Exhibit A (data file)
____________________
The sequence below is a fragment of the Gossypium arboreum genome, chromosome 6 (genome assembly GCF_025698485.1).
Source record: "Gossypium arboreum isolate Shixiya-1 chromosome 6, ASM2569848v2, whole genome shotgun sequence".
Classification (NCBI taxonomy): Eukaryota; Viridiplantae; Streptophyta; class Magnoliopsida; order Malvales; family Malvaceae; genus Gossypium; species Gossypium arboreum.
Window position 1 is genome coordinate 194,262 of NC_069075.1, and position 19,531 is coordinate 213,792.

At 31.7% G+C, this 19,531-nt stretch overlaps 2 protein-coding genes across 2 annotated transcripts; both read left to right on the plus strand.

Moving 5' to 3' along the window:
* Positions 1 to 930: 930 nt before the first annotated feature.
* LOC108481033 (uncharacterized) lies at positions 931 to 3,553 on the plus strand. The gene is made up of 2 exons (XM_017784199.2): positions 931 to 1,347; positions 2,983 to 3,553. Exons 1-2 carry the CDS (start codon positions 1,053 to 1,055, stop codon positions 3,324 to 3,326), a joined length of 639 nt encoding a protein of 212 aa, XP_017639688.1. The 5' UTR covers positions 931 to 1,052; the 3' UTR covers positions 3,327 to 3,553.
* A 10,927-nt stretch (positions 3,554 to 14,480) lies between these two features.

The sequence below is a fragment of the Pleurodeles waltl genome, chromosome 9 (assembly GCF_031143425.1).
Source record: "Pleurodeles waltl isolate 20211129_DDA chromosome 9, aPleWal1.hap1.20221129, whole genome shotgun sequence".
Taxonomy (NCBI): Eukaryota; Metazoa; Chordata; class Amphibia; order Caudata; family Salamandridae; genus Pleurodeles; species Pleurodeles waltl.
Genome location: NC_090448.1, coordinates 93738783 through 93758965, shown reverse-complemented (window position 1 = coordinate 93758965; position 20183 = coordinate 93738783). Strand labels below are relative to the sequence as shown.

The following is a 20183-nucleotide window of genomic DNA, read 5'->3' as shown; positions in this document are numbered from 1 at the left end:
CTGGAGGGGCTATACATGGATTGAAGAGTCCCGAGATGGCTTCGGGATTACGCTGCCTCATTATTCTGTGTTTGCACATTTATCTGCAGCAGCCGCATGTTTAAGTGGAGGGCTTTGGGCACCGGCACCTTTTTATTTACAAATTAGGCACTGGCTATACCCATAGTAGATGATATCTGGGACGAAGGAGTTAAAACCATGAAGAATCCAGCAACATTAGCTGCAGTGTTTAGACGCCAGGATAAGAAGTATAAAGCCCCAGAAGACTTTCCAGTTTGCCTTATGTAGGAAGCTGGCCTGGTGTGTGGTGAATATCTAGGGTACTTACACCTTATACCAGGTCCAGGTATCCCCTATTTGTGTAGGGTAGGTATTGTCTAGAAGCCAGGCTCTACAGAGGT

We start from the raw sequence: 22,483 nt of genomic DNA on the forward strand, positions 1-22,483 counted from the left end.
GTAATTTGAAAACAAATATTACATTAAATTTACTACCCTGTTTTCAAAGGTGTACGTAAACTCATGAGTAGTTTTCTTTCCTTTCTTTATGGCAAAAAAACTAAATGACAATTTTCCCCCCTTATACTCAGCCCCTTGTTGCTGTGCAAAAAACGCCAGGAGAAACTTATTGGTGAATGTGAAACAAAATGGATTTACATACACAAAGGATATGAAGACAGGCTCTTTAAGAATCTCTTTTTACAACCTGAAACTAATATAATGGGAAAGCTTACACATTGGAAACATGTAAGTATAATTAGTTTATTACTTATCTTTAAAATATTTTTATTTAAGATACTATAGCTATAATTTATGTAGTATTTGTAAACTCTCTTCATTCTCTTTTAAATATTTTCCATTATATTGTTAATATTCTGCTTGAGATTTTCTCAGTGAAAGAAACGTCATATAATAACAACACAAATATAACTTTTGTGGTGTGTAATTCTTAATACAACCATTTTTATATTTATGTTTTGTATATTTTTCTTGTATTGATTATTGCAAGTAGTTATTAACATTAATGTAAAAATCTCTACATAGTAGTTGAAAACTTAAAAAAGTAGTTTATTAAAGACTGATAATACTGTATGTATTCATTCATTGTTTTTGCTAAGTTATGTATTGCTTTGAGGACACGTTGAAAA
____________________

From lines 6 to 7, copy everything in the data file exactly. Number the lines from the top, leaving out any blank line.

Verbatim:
Moving 5' to 3' along the window:
* Positions 1 to 930: 930 nt before the first annotated feature.